Origin II made me feel a bit depressed. X-Men was both the first comic book and first cartoon that I ever got in to, back when I was only a very young child. I loved X-Men – I loved all of the dynamic characters, all the crazy powers and all the strange and zany villains and situations they faced. The 1990s TV show mostly featured the stories of Chris Claremont, which were original as hell. From the Dark Phoenix saga to the Brood, Claremont pulled all sorts of out of left field stories in to the X-Men world.
That's what makes Origin II really, really depressing. There is nothing original about Origin II. Whereas the first Origin went in bold directions by showing a young Logan growing up sickly in the 1800s Canadian frontier, there is nothing new in Origin II.
We pick off where Origin left off, with Logan leaving humanity to try his hand at living literally amongst wolverines. Logan's way with people apparently applies to animals as well and his penchant for conflict gets him kicked out of the pack. He finds his way in to the clutches of Victor Creed and his sister Clara, who ends up being harmed by Wolverine in a way we've seen hundreds of times before. A young Doctor Essex, later to be Mister Sinister, arrives and starts to experiment on Logan, the start of a lifestyle Logan lives on with for the next hundred years.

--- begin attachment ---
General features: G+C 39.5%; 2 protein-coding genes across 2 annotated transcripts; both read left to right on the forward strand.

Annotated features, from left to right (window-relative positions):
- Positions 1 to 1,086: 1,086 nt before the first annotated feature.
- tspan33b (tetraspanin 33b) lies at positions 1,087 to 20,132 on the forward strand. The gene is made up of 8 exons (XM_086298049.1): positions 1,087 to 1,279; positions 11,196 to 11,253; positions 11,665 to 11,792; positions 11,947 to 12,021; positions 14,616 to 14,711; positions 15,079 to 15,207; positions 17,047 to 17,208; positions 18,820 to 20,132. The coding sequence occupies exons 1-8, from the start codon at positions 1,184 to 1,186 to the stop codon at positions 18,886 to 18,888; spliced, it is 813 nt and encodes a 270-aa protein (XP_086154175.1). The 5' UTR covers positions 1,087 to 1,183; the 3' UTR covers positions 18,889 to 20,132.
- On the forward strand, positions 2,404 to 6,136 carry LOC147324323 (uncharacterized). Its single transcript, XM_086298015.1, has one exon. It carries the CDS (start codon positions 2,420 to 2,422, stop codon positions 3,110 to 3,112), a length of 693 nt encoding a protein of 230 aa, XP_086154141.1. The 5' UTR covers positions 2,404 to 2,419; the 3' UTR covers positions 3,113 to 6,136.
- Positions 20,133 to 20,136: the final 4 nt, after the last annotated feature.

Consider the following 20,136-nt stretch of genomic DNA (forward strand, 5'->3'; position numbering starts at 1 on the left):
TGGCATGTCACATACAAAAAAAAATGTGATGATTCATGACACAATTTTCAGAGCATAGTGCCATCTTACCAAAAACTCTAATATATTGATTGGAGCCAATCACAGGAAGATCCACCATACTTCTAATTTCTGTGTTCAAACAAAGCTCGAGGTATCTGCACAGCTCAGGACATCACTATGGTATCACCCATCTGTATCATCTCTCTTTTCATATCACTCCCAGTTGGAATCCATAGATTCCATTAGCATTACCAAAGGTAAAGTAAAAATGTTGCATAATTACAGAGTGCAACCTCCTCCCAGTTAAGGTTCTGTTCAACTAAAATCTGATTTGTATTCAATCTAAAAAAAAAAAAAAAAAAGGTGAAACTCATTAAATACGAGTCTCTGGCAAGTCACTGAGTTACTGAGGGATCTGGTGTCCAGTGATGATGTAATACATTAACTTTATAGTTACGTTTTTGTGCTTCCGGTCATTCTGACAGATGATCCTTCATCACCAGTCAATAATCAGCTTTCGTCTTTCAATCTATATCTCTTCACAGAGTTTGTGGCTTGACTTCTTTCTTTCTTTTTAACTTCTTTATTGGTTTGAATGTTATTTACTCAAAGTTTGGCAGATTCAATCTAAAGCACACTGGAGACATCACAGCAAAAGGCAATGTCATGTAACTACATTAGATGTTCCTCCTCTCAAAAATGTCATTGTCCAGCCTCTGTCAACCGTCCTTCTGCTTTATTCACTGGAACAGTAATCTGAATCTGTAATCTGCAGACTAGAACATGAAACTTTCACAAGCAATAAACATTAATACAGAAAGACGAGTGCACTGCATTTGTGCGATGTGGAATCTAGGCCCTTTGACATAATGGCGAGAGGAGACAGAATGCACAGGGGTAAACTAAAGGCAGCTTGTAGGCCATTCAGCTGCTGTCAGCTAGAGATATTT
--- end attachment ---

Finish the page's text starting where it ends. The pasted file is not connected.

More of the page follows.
It's all old hat and quickly gets tiresome. Part of why the X-Men movies are successful is that the ideas are still relatively fresh and have yet to become redundant. There have even been some daring and new takes on the characters. Much of the dynamic between Charles Xavier and Eric Lenscher was created fresh for X-Men: First Class and Days of Future Past added new elements like Charles Xavier's drug addiction. It's not like it's impossible to bring fresh ideas to the X-Men - comic book writers just don't want to. The films are willing to try new things but the Marvel comic books seem to be avoiding it.
Origin II is probably a fun read for teenagers and others who are still new to the X-Men world. For this old fan, however, I have trouble enjoying X-Men when it's just a rehash of what I have read and watched for several decades. Marvel should perhaps consider bringing in some of its film writers – they may be more willing to go in creative new directions than its home team is.